From MarcsHomepage

The file output of a molecular modelling software-package is usually meant for use in publications rather than for interactive viewing. Therefore it isn´t important if one program needs much more time to generate the final image than another program. Quality is the thing we are looking for.

External Rendering

Things have changed since my first review of output-capabilities of the programs mentioned in my list. Almost every viewer can now produce output for a rendering package (mainly POVRay) and therefore the differences in image quality have become almost a matter of taste.

One could think that they must be identical when using the same technique (i.e. raytracing with POVRay), but there is still a difference between the output of f.e. Molmol, Rasmol, SwissPDBViewer and Molscript, related to the different approach of generating POVRay-input.

Especially the quality of irregular surfaces and triangulated meshes, used for drawing of ribbons and molecular envelopes is a bit different, and the programs differ also in the quality of the POVRay-output (frequency of smaller glitches and errors in the coordinates or the naming of objects, camera and lighting defaults to name a few).

Still Molmol holds the crown for simple, out-of-the-box rendering with a nearly WYSIWYG-interface (the POV-image looks exactly the same as the OpenGL-view, regarding color, size, field of view and lighting (mostly) of the scene). WebLabViewer is good as well, and SwissPDBViewer still has some minor problems which need some handwork (lighting, camera-placement, some minor problems with naming of HETATMS).

Pymol has it's own internal renderer which is good enough for almost every task and also produces very good images "out of the box". A big drawback (and a big plus to SwissPDBViewer imho) is the fact, that Molmol-generated POV-files are a bit unstructured, whereas SwissPDBViewer generates neat, easy-to-edit POV-files, complete with annotations, split into two sections (coordinate data and environment settings (color, lighting, texturing, surrounding and so on, which are normally the parts you might want to edit afterwards)).


All other programs I have listed in my short review can also export images, but only of the same quality as the interactive display. There are several pixel-file-formats supported in every package (gif, bmp, jpg) and WebLab Viewer Lite can also export to VRML -which isn´t good for high quality image-generation, but for Internet-presentation.

On the lower end of the scale are Rasmol and Chemscape Chime, which is based on Rasmol´s graphics engine. Rasmol nowadays has an experimental POVRay-output, which does not work very well and cannot export secondary structure elements like ribbons, but it is a step in the right direction. Hopefully this will improve in the future.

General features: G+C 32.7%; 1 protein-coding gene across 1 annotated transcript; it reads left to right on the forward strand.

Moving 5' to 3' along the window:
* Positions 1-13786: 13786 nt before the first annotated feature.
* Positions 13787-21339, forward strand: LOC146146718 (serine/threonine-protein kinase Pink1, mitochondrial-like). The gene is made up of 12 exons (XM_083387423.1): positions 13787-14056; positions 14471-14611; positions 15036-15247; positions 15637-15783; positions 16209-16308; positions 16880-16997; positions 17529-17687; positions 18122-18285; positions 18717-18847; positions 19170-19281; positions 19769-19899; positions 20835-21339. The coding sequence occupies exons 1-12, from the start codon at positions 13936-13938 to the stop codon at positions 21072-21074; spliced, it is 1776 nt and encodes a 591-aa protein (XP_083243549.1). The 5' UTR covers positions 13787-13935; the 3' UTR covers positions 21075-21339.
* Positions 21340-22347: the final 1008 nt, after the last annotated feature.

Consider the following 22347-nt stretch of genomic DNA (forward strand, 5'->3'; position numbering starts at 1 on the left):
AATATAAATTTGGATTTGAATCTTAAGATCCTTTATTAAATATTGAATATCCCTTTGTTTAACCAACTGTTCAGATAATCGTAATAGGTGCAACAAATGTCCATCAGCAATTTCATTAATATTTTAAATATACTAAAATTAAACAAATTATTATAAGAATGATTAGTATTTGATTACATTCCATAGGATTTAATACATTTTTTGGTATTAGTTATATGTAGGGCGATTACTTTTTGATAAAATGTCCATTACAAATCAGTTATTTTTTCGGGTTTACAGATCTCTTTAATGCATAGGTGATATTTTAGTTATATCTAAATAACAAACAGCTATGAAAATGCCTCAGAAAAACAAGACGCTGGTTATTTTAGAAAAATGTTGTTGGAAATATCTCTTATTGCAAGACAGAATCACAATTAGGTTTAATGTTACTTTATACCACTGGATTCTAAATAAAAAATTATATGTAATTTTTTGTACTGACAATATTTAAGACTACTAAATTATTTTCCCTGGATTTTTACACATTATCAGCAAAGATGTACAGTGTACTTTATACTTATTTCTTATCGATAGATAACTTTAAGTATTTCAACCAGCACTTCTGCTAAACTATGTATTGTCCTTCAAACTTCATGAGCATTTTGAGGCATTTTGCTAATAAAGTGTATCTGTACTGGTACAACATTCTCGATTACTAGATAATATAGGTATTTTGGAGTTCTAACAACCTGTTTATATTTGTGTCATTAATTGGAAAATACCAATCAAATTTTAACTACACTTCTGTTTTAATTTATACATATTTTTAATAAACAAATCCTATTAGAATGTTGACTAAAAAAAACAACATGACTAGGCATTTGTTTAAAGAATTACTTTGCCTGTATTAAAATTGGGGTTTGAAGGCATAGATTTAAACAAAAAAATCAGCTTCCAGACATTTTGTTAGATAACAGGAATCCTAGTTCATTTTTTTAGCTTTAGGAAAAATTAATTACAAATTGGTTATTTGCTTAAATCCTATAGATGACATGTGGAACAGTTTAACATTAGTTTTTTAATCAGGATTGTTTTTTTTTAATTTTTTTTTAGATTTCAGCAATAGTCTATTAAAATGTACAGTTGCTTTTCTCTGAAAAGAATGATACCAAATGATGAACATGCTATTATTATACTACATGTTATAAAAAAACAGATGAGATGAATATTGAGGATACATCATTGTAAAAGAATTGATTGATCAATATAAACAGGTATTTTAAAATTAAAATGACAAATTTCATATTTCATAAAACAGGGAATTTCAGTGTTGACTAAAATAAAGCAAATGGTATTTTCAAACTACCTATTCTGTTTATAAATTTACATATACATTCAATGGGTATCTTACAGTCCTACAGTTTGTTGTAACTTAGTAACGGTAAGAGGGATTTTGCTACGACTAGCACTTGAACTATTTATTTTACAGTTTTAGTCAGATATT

Molscript can use another renderer, specially designed for the display of molecular structures, Raster3D, which produces nice images. Raster3D is the de-facto standard for crystallographic publications of ribbon and ball-and-stick images of macromolecules.


Judge With Your Own Eyes: I have provided some close-ups of the maximum-quality output of all programs listed, so that you can compare their output-quality by yourself.

Note: The images are not up-to-date, WebLabViewer and Pymol are missing, and the Raster3D-output of Molscript is not shown (instead a rasterized Postscript-image has been used).

The POVRay images might be far from optimum, because I am not a POVRay-expert, so that the real coloring and shading of these pictures may be not at optimum quality.

Molmol out.jpg Spdbv out.jpg
Wlview out.jpg Rasmol out.jpg
Molscript out.jpg Gopenmol out.jpg
Icmlite out.jpg

Fig. 1: Shown are the differences of the output of the programs mentioned above (from top-left to bottom-right: Molmol (POVRay), SwissPDBViewer (POVRay), WebLabViewer (Screenshot), Rasmol (Screenshot), Molscript (old version, converted from eps-output)), gOpenmol (screenshot) and ICMLite (screenshot). You can see some quality-differences between the POVRay-rendered pictures, concerning smoothness of the surfaces (especially the alpha-helices) due to the fact, that the programs use different algorithms to triangulate the surface of the ribbon-objects. The output of gOpemol and MCILite is quite nice because they utilize the OpenGL-library for real-time-display (afaik you can´t change the predefined color for secondary structures in WebLabViewer). Rasmol has it´s own (very fast) realtime-renderer, but the output isn´t of high quality. The output from Chemscape Chime is similar to that of Rasmol (but one would not use this plugin for image-generation, is´s mainly intended for online-viewing). All pictures are displayed at full size -no post-processing (smoothing, resizing, color-correction) has been done (except for the Molscript-image, which has been converted to *.jpg-format with Photoshop). Dataset used for image-generation was 1vac.pdb from the Brookhaven Protein Database